Columnist Johanna Neumann: Protecting consumers’ right to repair

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Published: 7/19/2018 12:18:01 AM

My father was always fixing stuff. I can still smell the glue he used when we worked together to repair a hole in the rubber floaties my brother and I used to ferry shells and sea creatures around on beach vacations.

Those floaties lasted for my entire childhood and are probably still in my dad’s shed, in good working order, ready to be deployed at a moment’s notice.

Meanwhile, when my husband and I both cracked our phone screens this spring, my husband ordered a couple of replacement screens. With the help of YouTube videos, his reading glasses and some focused time at the kitchen table, he got the phones looking and working like new.

The self-reliance that comes with being able to change your own oil, fix your own flat tire or replace the screen on your phone is important and valuable. As consumers, we should be able to do basic repairs and maintenance to keep the stuff in our lives running.

And in the cases where a professional is required — to clean a duct or repair a car engine, for example — they should be empowered to help.

But companies are steadily chipping away at our ability to repair our own stuff. Apple, John Deere, Microsoft, Samsung, AT&T and many more have spent the last decade elbowing both regular consumers and professional technicians alike out of maintenance and repair, making us solely reliant on the manufacturers themselves to make repairs both large and small.

They claim this ensures consumers with a consistent experience while protecting their intellectual property. But it sure seems like just another way to extend their profits at the expense of the rest of us.

If my husband and I had Apple iPhones instead of Android phones, my husband wouldn’t have been able to use our household set of small Phillips-head screwdrivers to replace our screens. Instead, we would have had to deliver our phones into the hands of the nearest “authorized service provider” — someone who Apple provided with the specialized star-shaped screwdrivers required to disassemble an iPhone.

It’s not just phones. The same thing has been happening to farm equipment for years. For example, John Deere has introduced electronic sensors into nearly every component of its new equipment. Even to make small repairs, you need access to the proprietary John Deere Service Advisor software. Some farmers, fed up from having to call John Deere for every little problem, hired hackers to crack that software so they could fix their machines themselves.

And now, tinkerers and farmers have given rise to a new “right to repair” movement.

This year, 18 states, including Massachusetts, are considering “right to repair” legislation, up from five in 2017. If passed, Massachusetts’ Digital Right to Repair Act would require manufacturers to provide owners and independent repair businesses with fair access to service information, security updates and replacement parts for electronics — like smartphones, computers and farm equipment.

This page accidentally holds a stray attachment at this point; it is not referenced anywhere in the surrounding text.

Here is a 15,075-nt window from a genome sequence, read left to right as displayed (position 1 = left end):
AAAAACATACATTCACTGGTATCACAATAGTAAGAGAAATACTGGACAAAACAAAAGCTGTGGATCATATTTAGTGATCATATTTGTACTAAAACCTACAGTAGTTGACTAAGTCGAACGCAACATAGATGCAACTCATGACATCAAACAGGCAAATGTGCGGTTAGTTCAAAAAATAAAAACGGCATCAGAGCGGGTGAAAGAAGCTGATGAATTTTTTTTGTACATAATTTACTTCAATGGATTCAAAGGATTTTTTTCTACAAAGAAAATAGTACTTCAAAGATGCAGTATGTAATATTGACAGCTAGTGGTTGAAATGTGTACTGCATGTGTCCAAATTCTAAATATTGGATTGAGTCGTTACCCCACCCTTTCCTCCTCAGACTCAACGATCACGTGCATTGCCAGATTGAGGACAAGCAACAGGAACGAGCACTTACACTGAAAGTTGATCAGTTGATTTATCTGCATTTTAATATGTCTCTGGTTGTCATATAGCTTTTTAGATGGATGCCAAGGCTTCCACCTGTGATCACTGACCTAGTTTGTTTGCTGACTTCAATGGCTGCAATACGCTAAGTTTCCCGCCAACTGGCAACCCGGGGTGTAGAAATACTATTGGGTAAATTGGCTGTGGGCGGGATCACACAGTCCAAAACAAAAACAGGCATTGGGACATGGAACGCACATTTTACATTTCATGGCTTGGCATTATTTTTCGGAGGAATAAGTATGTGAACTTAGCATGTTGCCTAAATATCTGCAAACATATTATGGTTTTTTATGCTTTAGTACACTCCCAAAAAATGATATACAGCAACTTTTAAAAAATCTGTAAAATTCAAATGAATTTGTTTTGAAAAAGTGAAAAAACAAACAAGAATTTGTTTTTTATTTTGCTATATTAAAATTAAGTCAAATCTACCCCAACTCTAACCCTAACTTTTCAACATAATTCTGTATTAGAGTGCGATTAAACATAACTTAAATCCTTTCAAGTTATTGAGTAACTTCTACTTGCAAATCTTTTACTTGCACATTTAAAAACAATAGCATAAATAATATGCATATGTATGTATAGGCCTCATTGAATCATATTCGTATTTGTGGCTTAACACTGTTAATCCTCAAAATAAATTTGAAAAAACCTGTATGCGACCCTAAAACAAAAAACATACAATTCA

Massachusetts already has strong precedent for right to repair. Six years ago, voters overwhelmingly approved (by a margin of 86 percent to 14 percent) a ballot question known as automotive right to repair. The law gives vehicle owners and independent repair facilities in Massachusetts access to the same vehicle diagnostic and repair information available to the manufacturers’ dealers and authorized repair facilities. Why shouldn’t that extend to all our electronic products, like our smartphones?

The widespread production of diverse disposable goods may at one point have made our lives easier, but it’s now clear that much of the stuff we produce and consume creates more problems than it solves. And when it comes to electronic waste, the problem is only getting worse.

According to the Environmental Protection Agency, more than 420,000 mobile devices and 142,000 computers get discarded in America every day, and only 8 percent of mobile phones and 38 percent of computers were recycled. The rest end up in landfills or incinerators. In Massachusetts, we throw out 8,100 cell phones every day, according to Janet Domenitz, executive director of the Massachusetts Public Interest Research Group.

According to the Journal of Epidemiology and Community Health, “the generation of waste is increasing at an unprecedented rate ... annual global waste arising from electrical and electronic equipment alone will have increased from 33.8 to 49.8 million tons between 2010 and 2018.”

We need to cut waste, and the simplest way to do that is to use what we already have as long as we can. We can’t address the rising tide of electronic waste without enabling and encouraging consumers to repair, salvage and reuse of more of our stuff.

Let’s support the Digital Right to Repair Act, since it’s one common-sense step lawmakers can take to empower people to meet their own needs, to be more resilient and sustainable.

My dad taught me to fix what’s broken, and in this case, that ethos needs to extend to our laws.

Johanna Neumann, of Amherst, is an organizer and activist and has spent the past 20 years working to protect our air, water and open space, defend consumers in the marketplace and advance a more sustainable economy and democratic society.




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